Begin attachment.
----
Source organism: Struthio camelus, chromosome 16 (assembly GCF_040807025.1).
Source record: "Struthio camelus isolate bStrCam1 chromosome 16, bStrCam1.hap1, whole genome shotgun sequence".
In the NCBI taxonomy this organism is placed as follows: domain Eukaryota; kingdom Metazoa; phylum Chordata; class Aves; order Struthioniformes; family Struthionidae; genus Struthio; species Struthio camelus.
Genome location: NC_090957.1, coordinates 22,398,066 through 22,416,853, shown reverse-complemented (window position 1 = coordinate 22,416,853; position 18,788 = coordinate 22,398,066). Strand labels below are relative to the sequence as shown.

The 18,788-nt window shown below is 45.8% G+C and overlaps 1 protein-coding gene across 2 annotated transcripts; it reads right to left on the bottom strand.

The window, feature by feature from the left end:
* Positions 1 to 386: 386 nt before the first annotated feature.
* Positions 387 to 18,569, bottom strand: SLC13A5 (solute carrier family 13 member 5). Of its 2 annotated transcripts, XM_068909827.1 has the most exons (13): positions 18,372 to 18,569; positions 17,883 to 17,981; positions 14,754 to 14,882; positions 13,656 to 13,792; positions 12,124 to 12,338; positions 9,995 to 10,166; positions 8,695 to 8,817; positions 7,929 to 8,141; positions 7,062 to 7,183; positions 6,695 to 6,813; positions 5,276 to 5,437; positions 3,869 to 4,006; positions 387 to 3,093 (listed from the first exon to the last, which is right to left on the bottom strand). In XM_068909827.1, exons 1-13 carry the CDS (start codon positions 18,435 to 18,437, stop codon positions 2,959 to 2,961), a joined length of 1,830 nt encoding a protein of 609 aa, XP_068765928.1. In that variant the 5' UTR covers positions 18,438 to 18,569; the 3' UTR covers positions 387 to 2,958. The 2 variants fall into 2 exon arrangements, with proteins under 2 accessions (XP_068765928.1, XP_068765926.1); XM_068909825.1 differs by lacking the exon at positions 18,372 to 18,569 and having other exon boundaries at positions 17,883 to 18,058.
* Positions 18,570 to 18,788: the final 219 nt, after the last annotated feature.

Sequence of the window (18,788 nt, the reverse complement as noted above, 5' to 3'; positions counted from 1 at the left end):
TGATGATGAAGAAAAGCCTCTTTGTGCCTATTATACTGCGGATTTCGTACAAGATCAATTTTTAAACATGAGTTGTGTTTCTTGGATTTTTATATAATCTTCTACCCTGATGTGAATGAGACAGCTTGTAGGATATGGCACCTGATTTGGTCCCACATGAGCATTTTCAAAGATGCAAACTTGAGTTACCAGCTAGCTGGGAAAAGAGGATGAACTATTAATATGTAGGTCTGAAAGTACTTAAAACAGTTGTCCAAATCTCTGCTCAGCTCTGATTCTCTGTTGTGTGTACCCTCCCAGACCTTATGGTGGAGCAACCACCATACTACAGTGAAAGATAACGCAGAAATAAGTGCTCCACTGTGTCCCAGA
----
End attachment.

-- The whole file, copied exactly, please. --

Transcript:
Source organism: Struthio camelus, chromosome 16 (assembly GCF_040807025.1).
Source record: "Struthio camelus isolate bStrCam1 chromosome 16, bStrCam1.hap1, whole genome shotgun sequence".
In the NCBI taxonomy this organism is placed as follows: domain Eukaryota; kingdom Metazoa; phylum Chordata; class Aves; order Struthioniformes; family Struthionidae; genus Struthio; species Struthio camelus.
Genome location: NC_090957.1, coordinates 22,398,066 through 22,416,853, shown reverse-complemented (window position 1 = coordinate 22,416,853; position 18,788 = coordinate 22,398,066). Strand labels below are relative to the sequence as shown.

The 18,788-nt window shown below is 45.8% G+C and overlaps 1 protein-coding gene across 2 annotated transcripts; it reads right to left on the bottom strand.

The window, feature by feature from the left end:
* Positions 1 to 386: 386 nt before the first annotated feature.
* Positions 387 to 18,569, bottom strand: SLC13A5 (solute carrier family 13 member 5). Of its 2 annotated transcripts, XM_068909827.1 has the most exons (13): positions 18,372 to 18,569; positions 17,883 to 17,981; positions 14,754 to 14,882; positions 13,656 to 13,792; positions 12,124 to 12,338; positions 9,995 to 10,166; positions 8,695 to 8,817; positions 7,929 to 8,141; positions 7,062 to 7,183; positions 6,695 to 6,813; positions 5,276 to 5,437; positions 3,869 to 4,006; positions 387 to 3,093 (listed from the first exon to the last, which is right to left on the bottom strand). In XM_068909827.1, exons 1-13 carry the CDS (start codon positions 18,435 to 18,437, stop codon positions 2,959 to 2,961), a joined length of 1,830 nt encoding a protein of 609 aa, XP_068765928.1. In that variant the 5' UTR covers positions 18,438 to 18,569; the 3' UTR covers positions 387 to 2,958. The 2 variants fall into 2 exon arrangements, with proteins under 2 accessions (XP_068765928.1, XP_068765926.1); XM_068909825.1 differs by lacking the exon at positions 18,372 to 18,569 and having other exon boundaries at positions 17,883 to 18,058.
* Positions 18,570 to 18,788: the final 219 nt, after the last annotated feature.

Sequence of the window (18,788 nt, the reverse complement as noted above, 5' to 3'; positions counted from 1 at the left end):
TGATGATGAAGAAAAGCCTCTTTGTGCCTATTATACTGCGGATTTCGTACAAGATCAATTTTTAAACATGAGTTGTGTTTCTTGGATTTTTATATAATCTTCTACCCTGATGTGAATGAGACAGCTTGTAGGATATGGCACCTGATTTGGTCCCACATGAGCATTTTCAAAGATGCAAACTTGAGTTACCAGCTAGCTGGGAAAAGAGGATGAACTATTAATATGTAGGTCTGAAAGTACTTAAAACAGTTGTCCAAATCTCTGCTCAGCTCTGATTCTCTGTTGTGTGTACCCTCCCAGACCTTATGGTGGAGCAACCACCATACTACAGTGAAAGATAACGCAGAAATAAGTGCTCCACTGTGTCCCAGA